While we live only a mile from our downtown city center, we also don’t live too far from rural farm land and open fields. It is the best of all possible worlds! Because of our prime location, we were able to walk about thirteen blocks and find ourselves right in the middle of the crowing, mooing, and bleating of hundreds of gorgeous critters at one of summer’s pleasures…the county fair!  Here are a few highlights from our wanderings…

023

This Golden Laced Polish Cockerel seemed to know he was quite the specimen!

028

Teri loved the feather coloring on this Wheaten Maran, and wanted to add this to our list of possible future breeds.

032

There were so many adorable rabbits! Small, huge, and then, there were these two, who looked for all the world like they were kissing.

034

We’ve talked about getting ducks, and this little family was awfully cute! Between the snoozes and the splashing around in the pool, the cuteness was on overload!

035

Well, who knew that folks could enter their gorgeous eggs for ribbons and prizes? We weren’t sure what the judging criteria weer, but it was fun to see all the lovely eggs.

041

Chicks were hatching in a home-built incubator. While we didn’t get to see any hatching as we stopped by, there were some freshly hatched ones fluffing up in the warm incubator.

046

So many well-cared-for goats brimming with personality. We watched a couple judging/showing competitions and read up on all the different breeds present.

047

After lunch, we explored all the jams, jellies, breads, cakes and other home crafted items. It’s so fun to see how other folks’ preserve and create!

We didn’t go on a single ride or play any of the midway games, but we had so much fun exploring, wandering, and learning!

Injury Drama at Raggedy Hen Farm

DSCN8491

 

Mavis is easily the most challenging and aggressive hen we currently have here at Raggedy Hen Farm. So challenging, in fact, that her name has been extended from the simple and classy Mavis to Mavis G@* D^%#@T! Who would have guessed that she would have our first hen-pecked injury?!

Well, she must have had her snout somewhere one (or more) of the bossier hens didn’t want it because when Kori went out to give the gals a treat after dinner last night, Mavis G.D. had a bloody comb and beak. At first glance, it was assumed that Mavis G.D. had attacked one of the others, but, alas, it was she who bore the bloody head. Kori went into the coop to retrieve her before things got worse. Chickens give blood-thirst a rather gnarly enactment–when they see an injury or blood on one of their coop-mates, they will literally peck her to death, no matter how well they all got along before the injury. Blood=weakness.

Mavis G.D. was not too happy being carted in the house to have her comb cleaned–first with water and then with hydrogen peroxide. It took a while to get the blood to ease up, but when it did, Kori put some homemade comfrey salve over the wound. Because she was still injured, Mavis G.D. couldn’t go back into the coop, so she spent the night in the garage with her own food and water. She certainly was feeling out of her element, but it was the safest spot for her to recover.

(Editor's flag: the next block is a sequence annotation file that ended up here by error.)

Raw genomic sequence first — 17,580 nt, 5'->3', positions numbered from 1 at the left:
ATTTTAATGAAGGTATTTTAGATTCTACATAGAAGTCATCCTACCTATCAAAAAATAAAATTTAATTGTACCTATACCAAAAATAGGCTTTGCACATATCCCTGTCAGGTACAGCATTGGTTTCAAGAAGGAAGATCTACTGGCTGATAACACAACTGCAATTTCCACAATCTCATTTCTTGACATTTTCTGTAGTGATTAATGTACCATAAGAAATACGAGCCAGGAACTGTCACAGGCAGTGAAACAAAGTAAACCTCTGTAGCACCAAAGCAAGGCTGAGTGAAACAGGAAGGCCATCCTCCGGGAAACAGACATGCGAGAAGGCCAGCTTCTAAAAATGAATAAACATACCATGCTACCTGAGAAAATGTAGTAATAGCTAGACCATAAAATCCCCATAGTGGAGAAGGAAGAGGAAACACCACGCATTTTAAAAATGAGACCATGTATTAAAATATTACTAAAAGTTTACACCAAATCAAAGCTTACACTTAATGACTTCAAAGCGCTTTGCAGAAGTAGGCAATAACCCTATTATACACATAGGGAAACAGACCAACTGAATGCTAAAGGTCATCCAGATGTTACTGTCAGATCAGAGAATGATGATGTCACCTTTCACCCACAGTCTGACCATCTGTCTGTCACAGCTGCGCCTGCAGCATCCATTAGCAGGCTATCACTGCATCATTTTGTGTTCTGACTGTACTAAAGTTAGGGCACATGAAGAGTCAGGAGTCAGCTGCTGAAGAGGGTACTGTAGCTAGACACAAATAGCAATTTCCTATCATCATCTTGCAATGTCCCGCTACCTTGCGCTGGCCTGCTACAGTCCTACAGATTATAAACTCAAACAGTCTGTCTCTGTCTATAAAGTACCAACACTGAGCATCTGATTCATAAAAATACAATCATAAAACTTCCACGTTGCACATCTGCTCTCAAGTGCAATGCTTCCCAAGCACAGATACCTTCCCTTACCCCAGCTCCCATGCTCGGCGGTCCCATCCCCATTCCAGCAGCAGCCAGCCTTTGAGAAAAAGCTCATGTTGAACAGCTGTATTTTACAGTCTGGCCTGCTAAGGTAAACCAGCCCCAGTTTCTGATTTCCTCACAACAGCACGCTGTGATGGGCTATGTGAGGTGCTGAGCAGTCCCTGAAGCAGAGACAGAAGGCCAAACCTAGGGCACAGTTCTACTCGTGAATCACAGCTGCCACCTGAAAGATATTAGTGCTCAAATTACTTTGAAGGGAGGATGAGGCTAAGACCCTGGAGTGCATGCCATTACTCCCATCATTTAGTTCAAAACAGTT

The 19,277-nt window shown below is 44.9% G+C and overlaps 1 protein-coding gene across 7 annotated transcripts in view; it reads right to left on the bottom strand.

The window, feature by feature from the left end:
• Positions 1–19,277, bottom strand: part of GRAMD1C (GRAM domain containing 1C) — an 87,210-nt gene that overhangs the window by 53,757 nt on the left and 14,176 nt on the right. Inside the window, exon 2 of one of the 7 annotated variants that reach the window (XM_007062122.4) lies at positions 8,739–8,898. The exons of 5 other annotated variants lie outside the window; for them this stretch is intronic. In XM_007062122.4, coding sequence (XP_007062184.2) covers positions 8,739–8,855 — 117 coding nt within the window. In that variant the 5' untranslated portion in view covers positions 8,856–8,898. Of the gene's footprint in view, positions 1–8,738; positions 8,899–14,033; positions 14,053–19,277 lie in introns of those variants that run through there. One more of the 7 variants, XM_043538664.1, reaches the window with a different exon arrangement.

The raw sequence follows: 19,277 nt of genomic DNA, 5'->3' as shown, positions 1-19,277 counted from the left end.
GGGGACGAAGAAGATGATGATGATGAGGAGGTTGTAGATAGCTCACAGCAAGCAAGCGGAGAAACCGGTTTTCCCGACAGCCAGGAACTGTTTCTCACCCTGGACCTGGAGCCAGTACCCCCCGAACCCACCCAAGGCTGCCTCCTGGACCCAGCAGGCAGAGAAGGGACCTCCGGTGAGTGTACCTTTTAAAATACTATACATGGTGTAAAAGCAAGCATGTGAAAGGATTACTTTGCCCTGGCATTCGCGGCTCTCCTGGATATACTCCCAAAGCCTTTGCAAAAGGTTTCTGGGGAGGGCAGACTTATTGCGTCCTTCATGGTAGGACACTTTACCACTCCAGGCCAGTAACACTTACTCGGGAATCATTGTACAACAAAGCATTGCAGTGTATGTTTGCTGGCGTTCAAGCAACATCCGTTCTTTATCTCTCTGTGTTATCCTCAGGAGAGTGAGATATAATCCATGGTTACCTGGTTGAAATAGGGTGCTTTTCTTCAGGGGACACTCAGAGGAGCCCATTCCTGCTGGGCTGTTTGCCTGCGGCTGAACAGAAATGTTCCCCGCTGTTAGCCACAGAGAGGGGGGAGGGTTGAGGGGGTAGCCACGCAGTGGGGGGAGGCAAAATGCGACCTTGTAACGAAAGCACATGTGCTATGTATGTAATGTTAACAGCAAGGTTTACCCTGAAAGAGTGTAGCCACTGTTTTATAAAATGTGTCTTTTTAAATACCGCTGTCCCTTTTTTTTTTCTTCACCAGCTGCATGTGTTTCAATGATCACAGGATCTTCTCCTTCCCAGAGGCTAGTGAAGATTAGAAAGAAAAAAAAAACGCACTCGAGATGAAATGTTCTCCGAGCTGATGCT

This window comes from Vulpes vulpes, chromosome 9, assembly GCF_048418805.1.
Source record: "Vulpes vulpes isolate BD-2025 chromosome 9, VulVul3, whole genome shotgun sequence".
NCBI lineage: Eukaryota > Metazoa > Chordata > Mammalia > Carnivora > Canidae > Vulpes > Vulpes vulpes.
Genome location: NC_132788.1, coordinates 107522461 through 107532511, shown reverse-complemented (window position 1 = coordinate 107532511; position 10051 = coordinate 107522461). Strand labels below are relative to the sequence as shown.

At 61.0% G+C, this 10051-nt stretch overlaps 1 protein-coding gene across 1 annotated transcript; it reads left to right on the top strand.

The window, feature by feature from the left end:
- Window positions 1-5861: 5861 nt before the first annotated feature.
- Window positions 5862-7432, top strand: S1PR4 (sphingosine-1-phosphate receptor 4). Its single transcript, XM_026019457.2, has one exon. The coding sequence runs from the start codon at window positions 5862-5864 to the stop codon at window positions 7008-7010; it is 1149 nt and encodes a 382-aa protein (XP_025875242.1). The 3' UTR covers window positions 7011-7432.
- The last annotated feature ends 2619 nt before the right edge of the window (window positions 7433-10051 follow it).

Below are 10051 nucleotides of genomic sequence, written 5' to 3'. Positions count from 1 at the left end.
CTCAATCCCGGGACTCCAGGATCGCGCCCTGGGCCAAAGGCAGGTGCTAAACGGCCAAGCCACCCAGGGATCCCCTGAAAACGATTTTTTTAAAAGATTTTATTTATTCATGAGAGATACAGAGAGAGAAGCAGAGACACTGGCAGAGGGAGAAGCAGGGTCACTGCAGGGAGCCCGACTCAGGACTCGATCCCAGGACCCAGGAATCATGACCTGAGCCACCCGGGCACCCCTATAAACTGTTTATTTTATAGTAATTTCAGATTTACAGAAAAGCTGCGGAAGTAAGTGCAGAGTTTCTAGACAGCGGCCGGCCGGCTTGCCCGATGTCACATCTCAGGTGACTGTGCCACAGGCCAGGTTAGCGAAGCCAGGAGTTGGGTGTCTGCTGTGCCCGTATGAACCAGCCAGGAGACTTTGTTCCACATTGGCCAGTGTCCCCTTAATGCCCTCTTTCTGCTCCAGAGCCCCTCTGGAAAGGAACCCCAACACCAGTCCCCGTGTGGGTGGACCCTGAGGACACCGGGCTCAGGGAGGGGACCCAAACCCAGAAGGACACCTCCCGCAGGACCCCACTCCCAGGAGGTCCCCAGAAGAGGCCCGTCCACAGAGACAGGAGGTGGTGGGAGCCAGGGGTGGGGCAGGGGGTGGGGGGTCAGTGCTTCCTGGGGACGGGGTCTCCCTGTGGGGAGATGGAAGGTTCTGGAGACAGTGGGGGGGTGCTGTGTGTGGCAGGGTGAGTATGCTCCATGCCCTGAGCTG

Today, Mavis G.D. spent the day in isolation in the grow-out pen–she was her usual crabby self and not at all happy about being separated from the flock, but it was for her own good. By evening, the wound was dry and healing well–no sign of infection, oozing, or other unpleasantness. We let her out for an hour of evening free range right before dusk and then let her into the henhouse after all the big gals had gone to bed–which was right where she wanted to be. Hopefully, a night returned to the roost will help to ease everyone back into co-habitation. We’ll be keeping a close eye, however, just in case we need to intervene in any roughness. As long as her wound continues to heal and there’s no blood, we have our fingers crossed that things should be fine.

Of course, with our flock, there always seems to be some sort of drama going down!

 

Bean Bonanza!

034

 

We are on the verge of a bit of an explosion…We planted a few different types of heirloom green beans this spring and, as of a couple days ago, we’ve started to find a few big enough to harvest. With hundreds of blossoms coming on strong, we know it won’t be long (days?) until we’re doing a daily harvest of these easy-to-grow garden treasures!

Heat Wave!

026

We make sure there is plenty of water for all the critters as the temperatures soar–including the honeybees!

 

It is unmistakably summer and the toast temperatures are a bit more than we’re used to this time of year.  We normally get a brief hot stretch in August, but we are into the third week with temperatures in the eighties and nineties with the promise of possibly hitting 100 later this week. That’s a lot of sunshine for us Pacific Northwesterners!

For us, it means extra attention to the critters and the garden. While there are those plants (like tomatoes, squash and beans) that love the hot stretches of heat, there are others (like lettuces, broccoli and chard) that don’t take too keenly to the hot, hot days. We pay especially close attention to the chickens, and take some precautions and steps to make sure they stay as comfortable as possible and survive those 85+ days!

Chickens adjust easier to the frosty colds of winters than they do to very warm weather. With all those feathers, there are some breeds (the wirier, Mediterranean ones) that manage warmer weather better than others (the big, fluffy, heritage English and American ones.) Chickens with larger combs and wattles are better able to cool themselves down because that is the purpose of the comb, to circulate cooled blood away from and back into the body.

019

Dust bathing in the cool ground is another hot-weather coping skill.

 

Here’s some other ways we keep the chickens as cool as possible:

  • Lots of fresh water: we have 3 big water founts for 9 chickens in the run (the two nuggets have their own) and on hot days, we’ll empty and refill these with cold water a couple times a day.